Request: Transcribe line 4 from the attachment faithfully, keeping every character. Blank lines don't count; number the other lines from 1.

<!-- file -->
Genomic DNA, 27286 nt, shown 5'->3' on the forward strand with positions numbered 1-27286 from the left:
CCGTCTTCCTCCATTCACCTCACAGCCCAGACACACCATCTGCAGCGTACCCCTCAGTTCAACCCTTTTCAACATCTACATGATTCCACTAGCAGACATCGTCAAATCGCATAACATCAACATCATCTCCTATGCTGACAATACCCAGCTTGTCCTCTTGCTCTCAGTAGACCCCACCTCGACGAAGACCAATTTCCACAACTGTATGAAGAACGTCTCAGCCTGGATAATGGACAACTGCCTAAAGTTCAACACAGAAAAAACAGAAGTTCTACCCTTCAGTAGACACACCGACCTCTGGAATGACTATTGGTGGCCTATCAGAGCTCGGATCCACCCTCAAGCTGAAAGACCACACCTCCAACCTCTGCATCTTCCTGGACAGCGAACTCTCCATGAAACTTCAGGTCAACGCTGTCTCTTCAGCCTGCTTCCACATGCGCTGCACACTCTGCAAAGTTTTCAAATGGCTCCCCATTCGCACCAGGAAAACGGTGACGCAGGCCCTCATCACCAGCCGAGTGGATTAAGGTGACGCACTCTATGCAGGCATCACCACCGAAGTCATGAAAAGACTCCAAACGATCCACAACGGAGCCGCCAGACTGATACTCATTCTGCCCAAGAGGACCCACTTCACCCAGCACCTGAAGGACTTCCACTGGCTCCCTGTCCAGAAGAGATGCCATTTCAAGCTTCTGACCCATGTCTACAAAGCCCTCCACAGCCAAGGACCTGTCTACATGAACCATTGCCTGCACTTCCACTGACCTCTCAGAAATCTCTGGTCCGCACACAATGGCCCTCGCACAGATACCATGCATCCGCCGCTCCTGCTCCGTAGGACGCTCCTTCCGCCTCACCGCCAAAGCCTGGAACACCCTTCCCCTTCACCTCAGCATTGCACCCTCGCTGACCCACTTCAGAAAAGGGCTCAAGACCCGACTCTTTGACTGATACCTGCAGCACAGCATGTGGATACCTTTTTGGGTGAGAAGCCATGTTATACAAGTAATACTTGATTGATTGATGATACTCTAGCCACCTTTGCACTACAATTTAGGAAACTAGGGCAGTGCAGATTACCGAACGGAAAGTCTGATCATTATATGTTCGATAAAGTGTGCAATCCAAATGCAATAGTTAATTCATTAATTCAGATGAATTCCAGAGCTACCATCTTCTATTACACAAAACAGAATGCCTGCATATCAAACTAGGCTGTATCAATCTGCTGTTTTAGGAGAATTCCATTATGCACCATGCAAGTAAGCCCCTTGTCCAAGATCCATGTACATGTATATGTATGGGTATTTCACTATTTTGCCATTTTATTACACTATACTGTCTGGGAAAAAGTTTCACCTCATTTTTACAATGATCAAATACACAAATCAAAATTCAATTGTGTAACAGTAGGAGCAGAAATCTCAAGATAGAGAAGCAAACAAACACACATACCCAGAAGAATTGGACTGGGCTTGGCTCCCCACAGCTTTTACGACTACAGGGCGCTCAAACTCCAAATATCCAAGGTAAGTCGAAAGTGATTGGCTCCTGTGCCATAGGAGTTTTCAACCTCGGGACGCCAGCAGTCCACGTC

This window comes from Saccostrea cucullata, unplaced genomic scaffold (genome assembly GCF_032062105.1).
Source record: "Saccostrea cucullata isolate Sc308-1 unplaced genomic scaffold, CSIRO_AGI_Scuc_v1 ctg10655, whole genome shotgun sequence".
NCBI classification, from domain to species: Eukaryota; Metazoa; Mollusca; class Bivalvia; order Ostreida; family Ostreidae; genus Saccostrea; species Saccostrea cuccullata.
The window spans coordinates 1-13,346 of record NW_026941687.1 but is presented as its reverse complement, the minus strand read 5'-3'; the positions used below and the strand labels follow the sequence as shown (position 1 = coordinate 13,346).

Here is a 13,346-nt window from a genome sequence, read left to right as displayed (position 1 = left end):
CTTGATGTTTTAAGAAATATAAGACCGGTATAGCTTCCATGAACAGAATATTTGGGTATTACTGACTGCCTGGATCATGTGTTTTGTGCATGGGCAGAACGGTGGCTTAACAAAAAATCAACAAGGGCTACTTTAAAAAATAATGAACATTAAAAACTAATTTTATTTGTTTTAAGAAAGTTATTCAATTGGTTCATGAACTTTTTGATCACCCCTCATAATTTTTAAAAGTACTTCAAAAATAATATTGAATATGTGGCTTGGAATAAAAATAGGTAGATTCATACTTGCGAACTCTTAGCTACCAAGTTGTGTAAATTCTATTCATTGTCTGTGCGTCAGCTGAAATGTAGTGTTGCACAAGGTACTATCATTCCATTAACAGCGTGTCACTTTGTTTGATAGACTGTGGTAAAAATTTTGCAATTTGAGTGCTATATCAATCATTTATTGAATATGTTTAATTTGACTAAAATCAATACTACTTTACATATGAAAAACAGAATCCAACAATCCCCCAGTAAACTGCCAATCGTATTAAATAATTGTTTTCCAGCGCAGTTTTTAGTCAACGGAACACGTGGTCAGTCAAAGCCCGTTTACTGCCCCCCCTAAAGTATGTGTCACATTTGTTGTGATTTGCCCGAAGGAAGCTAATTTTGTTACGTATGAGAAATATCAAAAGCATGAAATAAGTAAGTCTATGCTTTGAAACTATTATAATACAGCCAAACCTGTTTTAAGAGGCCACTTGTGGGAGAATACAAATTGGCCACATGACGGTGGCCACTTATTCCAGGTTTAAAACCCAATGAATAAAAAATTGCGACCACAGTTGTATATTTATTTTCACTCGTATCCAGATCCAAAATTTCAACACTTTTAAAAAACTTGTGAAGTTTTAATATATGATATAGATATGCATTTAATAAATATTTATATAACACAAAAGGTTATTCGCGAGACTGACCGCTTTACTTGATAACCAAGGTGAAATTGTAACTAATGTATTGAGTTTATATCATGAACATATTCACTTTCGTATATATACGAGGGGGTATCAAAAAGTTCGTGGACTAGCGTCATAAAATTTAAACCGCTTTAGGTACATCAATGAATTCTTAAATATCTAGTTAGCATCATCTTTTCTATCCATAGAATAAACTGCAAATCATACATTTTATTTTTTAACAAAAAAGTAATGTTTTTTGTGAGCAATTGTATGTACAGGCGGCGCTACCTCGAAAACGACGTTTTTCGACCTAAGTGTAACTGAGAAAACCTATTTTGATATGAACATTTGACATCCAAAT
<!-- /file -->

Source record: "Saccostrea cucullata isolate Sc308-1 unplaced genomic scaffold, CSIRO_AGI_Scuc_v1 ctg10655, whole genome shotgun sequence".